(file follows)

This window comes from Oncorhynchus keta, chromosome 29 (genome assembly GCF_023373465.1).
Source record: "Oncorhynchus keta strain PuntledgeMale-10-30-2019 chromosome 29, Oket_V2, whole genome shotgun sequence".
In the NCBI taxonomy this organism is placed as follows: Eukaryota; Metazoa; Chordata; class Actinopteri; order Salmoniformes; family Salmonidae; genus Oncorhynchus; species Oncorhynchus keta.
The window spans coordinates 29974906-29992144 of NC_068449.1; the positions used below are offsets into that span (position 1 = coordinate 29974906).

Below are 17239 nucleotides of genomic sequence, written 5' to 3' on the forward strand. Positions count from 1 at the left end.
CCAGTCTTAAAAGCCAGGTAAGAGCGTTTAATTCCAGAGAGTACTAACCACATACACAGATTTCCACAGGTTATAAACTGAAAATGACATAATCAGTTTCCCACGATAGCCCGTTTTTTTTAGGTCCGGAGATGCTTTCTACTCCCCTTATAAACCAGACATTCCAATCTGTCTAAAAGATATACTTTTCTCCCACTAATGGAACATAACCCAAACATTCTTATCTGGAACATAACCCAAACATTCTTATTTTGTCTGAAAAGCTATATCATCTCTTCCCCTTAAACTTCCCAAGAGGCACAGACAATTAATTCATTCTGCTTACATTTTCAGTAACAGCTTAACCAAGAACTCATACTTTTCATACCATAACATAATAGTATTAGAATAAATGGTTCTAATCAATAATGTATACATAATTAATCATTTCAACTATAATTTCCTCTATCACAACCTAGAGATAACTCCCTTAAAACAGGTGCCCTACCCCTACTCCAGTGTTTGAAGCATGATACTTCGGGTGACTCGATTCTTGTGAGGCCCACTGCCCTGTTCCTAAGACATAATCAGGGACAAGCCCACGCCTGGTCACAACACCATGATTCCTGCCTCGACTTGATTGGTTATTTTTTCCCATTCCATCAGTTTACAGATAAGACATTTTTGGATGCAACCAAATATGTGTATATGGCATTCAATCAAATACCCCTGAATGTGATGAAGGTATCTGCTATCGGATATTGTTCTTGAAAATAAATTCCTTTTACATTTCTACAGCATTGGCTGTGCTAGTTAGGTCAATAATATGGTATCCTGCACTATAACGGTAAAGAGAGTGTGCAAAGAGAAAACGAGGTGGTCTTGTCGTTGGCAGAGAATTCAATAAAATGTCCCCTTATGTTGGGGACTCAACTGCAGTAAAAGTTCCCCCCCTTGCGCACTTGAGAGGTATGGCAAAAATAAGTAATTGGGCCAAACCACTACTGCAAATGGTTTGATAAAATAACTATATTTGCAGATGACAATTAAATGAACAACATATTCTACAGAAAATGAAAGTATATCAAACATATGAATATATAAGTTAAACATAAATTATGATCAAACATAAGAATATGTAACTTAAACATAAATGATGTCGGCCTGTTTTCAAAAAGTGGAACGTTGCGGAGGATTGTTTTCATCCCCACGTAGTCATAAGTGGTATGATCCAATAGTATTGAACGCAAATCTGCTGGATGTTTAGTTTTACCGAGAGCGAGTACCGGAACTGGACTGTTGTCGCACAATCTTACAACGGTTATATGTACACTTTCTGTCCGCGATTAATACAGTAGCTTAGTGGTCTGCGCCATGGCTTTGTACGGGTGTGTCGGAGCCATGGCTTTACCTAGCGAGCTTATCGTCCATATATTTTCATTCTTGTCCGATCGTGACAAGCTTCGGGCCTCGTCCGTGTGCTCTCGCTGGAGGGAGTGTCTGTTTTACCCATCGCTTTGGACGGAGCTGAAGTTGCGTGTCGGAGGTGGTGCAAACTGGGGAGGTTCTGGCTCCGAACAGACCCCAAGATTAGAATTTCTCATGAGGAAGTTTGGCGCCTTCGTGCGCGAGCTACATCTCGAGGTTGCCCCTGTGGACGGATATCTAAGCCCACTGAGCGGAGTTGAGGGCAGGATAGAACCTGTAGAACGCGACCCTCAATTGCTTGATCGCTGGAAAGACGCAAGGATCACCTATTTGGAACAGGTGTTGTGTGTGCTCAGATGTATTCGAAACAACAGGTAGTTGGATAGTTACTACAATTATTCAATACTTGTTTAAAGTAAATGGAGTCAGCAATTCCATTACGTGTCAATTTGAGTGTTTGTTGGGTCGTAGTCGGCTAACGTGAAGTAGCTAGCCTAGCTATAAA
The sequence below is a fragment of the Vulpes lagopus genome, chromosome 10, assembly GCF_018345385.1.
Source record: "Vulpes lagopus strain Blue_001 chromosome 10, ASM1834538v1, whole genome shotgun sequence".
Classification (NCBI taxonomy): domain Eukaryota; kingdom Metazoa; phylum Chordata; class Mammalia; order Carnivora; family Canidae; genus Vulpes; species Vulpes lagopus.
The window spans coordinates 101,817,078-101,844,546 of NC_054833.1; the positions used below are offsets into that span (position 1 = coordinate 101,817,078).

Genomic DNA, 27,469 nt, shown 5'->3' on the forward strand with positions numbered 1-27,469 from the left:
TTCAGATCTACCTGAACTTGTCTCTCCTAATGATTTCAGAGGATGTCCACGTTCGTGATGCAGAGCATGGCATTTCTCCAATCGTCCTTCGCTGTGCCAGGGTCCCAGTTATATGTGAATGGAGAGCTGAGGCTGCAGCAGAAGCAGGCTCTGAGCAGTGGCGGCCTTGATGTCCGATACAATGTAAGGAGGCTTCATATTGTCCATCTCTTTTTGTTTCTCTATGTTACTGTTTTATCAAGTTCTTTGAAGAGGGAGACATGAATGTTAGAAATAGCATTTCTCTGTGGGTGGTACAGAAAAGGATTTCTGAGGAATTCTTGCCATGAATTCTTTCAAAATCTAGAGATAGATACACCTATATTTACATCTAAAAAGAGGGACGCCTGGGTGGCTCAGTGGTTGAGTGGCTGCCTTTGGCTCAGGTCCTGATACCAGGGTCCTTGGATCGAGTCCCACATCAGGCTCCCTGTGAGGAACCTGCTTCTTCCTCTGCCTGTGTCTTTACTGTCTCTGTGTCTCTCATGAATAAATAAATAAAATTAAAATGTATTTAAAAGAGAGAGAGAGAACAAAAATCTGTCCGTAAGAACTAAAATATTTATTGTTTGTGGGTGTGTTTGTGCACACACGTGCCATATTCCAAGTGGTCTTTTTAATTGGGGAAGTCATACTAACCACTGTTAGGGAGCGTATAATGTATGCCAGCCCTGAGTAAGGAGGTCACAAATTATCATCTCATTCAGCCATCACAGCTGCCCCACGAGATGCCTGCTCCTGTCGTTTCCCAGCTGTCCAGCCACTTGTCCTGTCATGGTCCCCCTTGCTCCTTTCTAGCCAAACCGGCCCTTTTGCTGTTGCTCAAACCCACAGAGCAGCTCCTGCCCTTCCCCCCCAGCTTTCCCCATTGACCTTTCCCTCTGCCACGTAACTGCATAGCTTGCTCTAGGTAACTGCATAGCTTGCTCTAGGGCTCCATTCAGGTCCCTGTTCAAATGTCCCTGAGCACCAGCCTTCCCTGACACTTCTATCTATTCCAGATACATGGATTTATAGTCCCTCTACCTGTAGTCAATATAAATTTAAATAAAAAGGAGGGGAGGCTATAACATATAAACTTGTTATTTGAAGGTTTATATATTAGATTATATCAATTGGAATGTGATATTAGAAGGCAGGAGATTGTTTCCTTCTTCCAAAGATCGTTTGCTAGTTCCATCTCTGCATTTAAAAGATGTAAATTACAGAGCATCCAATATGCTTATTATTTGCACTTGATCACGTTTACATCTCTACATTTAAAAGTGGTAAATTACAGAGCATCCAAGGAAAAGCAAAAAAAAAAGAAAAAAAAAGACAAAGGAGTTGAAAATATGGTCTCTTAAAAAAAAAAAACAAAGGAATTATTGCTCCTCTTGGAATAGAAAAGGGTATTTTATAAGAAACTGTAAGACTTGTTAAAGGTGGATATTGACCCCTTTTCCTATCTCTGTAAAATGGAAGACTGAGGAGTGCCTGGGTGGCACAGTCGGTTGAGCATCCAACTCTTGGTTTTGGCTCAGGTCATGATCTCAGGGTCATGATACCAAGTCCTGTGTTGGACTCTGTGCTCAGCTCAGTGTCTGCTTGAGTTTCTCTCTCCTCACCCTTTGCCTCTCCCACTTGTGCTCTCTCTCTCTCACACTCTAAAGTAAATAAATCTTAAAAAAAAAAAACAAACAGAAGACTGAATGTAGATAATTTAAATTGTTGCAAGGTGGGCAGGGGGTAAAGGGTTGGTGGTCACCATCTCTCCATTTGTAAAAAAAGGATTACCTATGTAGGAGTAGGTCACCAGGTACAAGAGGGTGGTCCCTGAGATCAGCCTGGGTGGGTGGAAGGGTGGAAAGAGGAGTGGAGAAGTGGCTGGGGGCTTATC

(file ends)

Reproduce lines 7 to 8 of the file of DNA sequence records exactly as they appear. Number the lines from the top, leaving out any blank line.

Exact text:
The sequence below is a fragment of the Vulpes lagopus genome, chromosome 10, assembly GCF_018345385.1.
Source record: "Vulpes lagopus strain Blue_001 chromosome 10, ASM1834538v1, whole genome shotgun sequence".